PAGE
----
After I was done with the body, I rolled it down the riverbank for the neighborhood scavengers. Within a few hours, a pair of crows was feasting upon it.

Saturday, April 26, 2014


Last week, Steph and I spent a handful of days in Ann Arbor, where the temperatures were in the mid-70s and the woods were colorful with blooming wildflowers.

Here and there, deer bones from years past poked through sun-parched grass and fallen beech leaves.

The first two photographs depict the same deer skeleton, seen at the Matthaei Botanical Gardens. They are the bones of a doe I found there last March, whose foot had been stuck in a guyline. The third photo is a squirrel-chewed deer jaw, spotted at the Nan Weston Nature Preserve.

Here in Marquette, the snow is mostly gone. Ice is still on Lake Superior and the temperatures have not climbed much higher than the mid-40s. Needless to say, we are more than ready for spring.

Thursday, April 3, 2014

The Thaw Before the Storm

After a week of above-freezing temperatures, the colossal snowbanks along the side streets and highways are starting to subside. In their wake they leave a winter's worth of accumulated sand, trash, car parts, and dead animals that have, until now, been encased in snow and ice. It's an ugly time of year, with the filthy road grime and brown snow, but it's also a wonderful time of year: it's early spring, the ground is thawing, and the ice on Lake Superior is melting away.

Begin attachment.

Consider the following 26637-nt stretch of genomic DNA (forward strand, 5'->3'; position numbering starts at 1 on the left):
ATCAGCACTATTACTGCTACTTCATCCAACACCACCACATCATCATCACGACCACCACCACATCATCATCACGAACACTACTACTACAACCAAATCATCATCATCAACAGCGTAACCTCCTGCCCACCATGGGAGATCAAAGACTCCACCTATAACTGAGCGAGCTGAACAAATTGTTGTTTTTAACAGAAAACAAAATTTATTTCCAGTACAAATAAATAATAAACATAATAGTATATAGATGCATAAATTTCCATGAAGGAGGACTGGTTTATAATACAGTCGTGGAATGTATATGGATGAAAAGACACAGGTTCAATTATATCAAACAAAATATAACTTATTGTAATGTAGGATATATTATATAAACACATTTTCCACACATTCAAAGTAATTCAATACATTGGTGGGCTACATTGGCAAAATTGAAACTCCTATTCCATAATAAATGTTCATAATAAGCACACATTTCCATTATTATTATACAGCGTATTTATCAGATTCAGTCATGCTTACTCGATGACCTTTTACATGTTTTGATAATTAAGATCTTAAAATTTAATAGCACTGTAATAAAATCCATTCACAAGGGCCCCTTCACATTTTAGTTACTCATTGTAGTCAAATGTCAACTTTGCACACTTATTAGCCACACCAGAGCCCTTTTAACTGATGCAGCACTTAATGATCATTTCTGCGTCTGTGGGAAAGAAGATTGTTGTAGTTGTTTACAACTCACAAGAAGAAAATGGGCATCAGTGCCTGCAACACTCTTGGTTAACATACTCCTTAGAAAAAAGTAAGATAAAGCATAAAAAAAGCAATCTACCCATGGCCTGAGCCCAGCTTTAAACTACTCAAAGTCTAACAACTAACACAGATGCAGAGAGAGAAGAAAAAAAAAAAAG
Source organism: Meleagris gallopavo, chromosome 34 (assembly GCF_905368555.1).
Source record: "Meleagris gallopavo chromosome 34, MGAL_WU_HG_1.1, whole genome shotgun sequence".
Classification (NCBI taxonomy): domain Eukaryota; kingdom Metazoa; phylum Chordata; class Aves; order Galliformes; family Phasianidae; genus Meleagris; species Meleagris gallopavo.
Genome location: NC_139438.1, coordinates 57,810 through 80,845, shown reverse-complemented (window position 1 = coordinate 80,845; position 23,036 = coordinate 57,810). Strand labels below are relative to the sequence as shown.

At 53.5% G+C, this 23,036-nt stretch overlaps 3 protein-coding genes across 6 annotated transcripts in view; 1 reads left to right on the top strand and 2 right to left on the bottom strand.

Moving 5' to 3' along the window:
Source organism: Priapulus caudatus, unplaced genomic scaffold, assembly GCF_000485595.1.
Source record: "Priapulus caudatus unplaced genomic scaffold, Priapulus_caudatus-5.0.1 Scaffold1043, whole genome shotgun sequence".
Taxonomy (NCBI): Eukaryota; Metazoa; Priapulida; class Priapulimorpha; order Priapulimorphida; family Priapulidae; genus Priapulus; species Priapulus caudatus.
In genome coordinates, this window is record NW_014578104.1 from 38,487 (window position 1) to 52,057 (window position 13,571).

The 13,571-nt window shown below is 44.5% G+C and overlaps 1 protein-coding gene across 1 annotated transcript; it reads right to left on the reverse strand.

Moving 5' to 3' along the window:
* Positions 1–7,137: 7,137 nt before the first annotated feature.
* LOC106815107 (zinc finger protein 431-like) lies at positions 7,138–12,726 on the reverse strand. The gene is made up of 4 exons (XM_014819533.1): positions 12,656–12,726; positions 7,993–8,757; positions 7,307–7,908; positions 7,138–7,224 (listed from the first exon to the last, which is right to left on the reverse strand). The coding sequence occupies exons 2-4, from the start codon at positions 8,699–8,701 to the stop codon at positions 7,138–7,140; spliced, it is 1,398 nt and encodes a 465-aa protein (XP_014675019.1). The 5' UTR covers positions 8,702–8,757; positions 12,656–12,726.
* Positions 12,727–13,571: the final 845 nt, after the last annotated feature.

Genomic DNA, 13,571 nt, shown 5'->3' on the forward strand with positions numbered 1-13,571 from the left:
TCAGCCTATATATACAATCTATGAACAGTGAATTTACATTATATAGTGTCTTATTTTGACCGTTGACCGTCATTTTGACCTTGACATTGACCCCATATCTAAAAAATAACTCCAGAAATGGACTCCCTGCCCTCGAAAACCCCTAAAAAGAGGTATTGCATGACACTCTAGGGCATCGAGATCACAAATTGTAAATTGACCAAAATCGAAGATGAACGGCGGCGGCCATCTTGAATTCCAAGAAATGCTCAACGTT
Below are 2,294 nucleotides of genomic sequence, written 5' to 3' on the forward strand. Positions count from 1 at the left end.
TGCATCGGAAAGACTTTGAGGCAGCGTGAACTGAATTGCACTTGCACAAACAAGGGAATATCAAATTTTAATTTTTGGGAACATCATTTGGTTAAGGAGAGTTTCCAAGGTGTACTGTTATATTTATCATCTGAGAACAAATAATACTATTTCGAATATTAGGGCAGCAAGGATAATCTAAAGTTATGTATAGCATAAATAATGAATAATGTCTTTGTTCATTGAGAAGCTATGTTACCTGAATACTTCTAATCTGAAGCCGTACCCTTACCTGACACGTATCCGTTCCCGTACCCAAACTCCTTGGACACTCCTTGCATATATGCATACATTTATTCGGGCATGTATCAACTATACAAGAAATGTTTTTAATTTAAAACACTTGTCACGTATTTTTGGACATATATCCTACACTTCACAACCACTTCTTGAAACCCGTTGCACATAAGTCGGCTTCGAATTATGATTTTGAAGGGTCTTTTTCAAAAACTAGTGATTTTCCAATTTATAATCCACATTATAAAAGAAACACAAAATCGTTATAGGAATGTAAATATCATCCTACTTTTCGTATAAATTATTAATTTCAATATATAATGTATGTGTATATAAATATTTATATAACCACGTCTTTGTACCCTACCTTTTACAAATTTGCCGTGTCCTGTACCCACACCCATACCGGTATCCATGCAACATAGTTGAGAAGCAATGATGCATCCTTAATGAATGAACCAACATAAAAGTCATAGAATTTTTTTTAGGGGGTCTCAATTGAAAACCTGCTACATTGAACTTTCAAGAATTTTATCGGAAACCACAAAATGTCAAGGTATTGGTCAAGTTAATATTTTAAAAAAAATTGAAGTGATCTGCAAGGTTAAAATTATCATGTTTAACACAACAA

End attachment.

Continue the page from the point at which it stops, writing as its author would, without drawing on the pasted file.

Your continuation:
In typical Upper Peninsula fashion, of course, a snowstorm is barreling toward us now. Early April always seems to bring one last hurrah for winter in the form of several inches of heavy snow, only to have it melt within a day or two of falling.

On my way to work this morning, I spotted something that was very-white against the very-brown snowbank alongside the highway. It took me a moment to realize that what I saw was a snowshoe hare, in its winter pelage. I'd never seen a white snowshoe hare before, and soon I was doubling back to retrieve it. Though it appeared to be a fresh hit, it wasn't. The body had been entombed in the snowbank for some time: it was slightly squished, a little bit freeze-dried, and stuck to the ice upon which it rested.